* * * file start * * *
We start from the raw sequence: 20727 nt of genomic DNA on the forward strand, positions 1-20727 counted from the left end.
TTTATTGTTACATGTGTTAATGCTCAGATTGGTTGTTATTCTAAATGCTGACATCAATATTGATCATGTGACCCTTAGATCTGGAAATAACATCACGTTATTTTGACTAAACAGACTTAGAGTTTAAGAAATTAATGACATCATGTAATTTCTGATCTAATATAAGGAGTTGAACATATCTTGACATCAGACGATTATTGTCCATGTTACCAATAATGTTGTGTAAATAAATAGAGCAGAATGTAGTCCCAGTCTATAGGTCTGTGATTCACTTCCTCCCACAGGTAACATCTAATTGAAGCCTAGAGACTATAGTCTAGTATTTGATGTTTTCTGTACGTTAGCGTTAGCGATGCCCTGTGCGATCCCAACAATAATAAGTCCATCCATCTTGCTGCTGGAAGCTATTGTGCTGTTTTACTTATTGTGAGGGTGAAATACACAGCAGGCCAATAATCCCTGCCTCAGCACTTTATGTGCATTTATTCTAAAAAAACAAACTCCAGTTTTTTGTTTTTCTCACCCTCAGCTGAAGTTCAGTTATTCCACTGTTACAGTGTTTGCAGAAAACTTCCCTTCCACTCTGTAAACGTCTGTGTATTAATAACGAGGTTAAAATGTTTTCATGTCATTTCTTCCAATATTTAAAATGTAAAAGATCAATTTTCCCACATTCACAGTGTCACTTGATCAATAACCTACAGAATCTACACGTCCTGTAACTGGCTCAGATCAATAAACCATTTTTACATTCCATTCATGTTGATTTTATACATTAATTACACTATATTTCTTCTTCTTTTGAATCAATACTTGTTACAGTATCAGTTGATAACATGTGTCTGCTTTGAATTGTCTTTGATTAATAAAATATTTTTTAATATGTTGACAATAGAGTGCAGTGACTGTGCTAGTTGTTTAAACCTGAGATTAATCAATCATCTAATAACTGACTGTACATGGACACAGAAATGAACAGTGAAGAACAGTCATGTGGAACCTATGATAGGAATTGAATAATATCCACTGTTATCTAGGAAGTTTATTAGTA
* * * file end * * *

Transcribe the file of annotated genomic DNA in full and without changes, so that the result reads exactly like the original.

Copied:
We start from the raw sequence: 20727 nt of genomic DNA on the forward strand, positions 1-20727 counted from the left end.
TTTATTGTTACATGTGTTAATGCTCAGATTGGTTGTTATTCTAAATGCTGACATCAATATTGATCATGTGACCCTTAGATCTGGAAATAACATCACGTTATTTTGACTAAACAGACTTAGAGTTTAAGAAATTAATGACATCATGTAATTTCTGATCTAATATAAGGAGTTGAACATATCTTGACATCAGACGATTATTGTCCATGTTACCAATAATGTTGTGTAAATAAATAGAGCAGAATGTAGTCCCAGTCTATAGGTCTGTGATTCACTTCCTCCCACAGGTAACATCTAATTGAAGCCTAGAGACTATAGTCTAGTATTTGATGTTTTCTGTACGTTAGCGTTAGCGATGCCCTGTGCGATCCCAACAATAATAAGTCCATCCATCTTGCTGCTGGAAGCTATTGTGCTGTTTTACTTATTGTGAGGGTGAAATACACAGCAGGCCAATAATCCCTGCCTCAGCACTTTATGTGCATTTATTCTAAAAAAACAAACTCCAGTTTTTTGTTTTTCTCACCCTCAGCTGAAGTTCAGTTATTCCACTGTTACAGTGTTTGCAGAAAACTTCCCTTCCACTCTGTAAACGTCTGTGTATTAATAACGAGGTTAAAATGTTTTCATGTCATTTCTTCCAATATTTAAAATGTAAAAGATCAATTTTCCCACATTCACAGTGTCACTTGATCAATAACCTACAGAATCTACACGTCCTGTAACTGGCTCAGATCAATAAACCATTTTTACATTCCATTCATGTTGATTTTATACATTAATTACACTATATTTCTTCTTCTTTTGAATCAATACTTGTTACAGTATCAGTTGATAACATGTGTCTGCTTTGAATTGTCTTTGATTAATAAAATATTTTTTAATATGTTGACAATAGAGTGCAGTGACTGTGCTAGTTGTTTAAACCTGAGATTAATCAATCATCTAATAACTGACTGTACATGGACACAGAAATGAACAGTGAAGAACAGTCATGTGGAACCTATGATAGGAATTGAATAATATCCACTGTTATCTAGGAAGTTTATTAGTA